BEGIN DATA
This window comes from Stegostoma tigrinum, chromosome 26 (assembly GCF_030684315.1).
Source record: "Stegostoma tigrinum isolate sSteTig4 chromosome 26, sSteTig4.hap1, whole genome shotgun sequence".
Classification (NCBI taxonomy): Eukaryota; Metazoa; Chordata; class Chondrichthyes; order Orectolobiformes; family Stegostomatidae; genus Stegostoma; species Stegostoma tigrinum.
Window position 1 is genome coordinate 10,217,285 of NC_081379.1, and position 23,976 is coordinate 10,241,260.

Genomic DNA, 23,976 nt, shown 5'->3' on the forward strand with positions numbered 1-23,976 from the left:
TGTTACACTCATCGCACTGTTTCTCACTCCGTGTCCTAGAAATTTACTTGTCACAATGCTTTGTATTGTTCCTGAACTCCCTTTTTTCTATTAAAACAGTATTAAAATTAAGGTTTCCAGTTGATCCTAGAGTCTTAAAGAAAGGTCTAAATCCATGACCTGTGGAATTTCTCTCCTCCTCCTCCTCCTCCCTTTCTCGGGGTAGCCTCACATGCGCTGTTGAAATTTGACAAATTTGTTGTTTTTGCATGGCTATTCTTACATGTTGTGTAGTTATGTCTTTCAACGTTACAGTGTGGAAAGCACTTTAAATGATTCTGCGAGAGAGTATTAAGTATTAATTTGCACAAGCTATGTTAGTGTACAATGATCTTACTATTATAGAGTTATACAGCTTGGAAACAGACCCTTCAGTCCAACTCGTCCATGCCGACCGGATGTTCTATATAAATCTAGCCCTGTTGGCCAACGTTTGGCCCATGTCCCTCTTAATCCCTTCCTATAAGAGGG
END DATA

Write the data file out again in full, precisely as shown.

This window comes from Stegostoma tigrinum, chromosome 26 (assembly GCF_030684315.1).
Source record: "Stegostoma tigrinum isolate sSteTig4 chromosome 26, sSteTig4.hap1, whole genome shotgun sequence".
Classification (NCBI taxonomy): Eukaryota; Metazoa; Chordata; class Chondrichthyes; order Orectolobiformes; family Stegostomatidae; genus Stegostoma; species Stegostoma tigrinum.
Window position 1 is genome coordinate 10,217,285 of NC_081379.1, and position 23,976 is coordinate 10,241,260.

Genomic DNA, 23,976 nt, shown 5'->3' on the forward strand with positions numbered 1-23,976 from the left:
TGTTACACTCATCGCACTGTTTCTCACTCCGTGTCCTAGAAATTTACTTGTCACAATGCTTTGTATTGTTCCTGAACTCCCTTTTTTCTATTAAAACAGTATTAAAATTAAGGTTTCCAGTTGATCCTAGAGTCTTAAAGAAAGGTCTAAATCCATGACCTGTGGAATTTCTCTCCTCCTCCTCCTCCTCCCTTTCTCGGGGTAGCCTCACATGCGCTGTTGAAATTTGACAAATTTGTTGTTTTTGCATGGCTATTCTTACATGTTGTGTAGTTATGTCTTTCAACGTTACAGTGTGGAAAGCACTTTAAATGATTCTGCGAGAGAGTATTAAGTATTAATTTGCACAAGCTATGTTAGTGTACAATGATCTTACTATTATAGAGTTATACAGCTTGGAAACAGACCCTTCAGTCCAACTCGTCCATGCCGACCGGATGTTCTATATAAATCTAGCCCTGTTGGCCAACGTTTGGCCCATGTCCCTCTTAATCCCTTCCTATAAGAGGG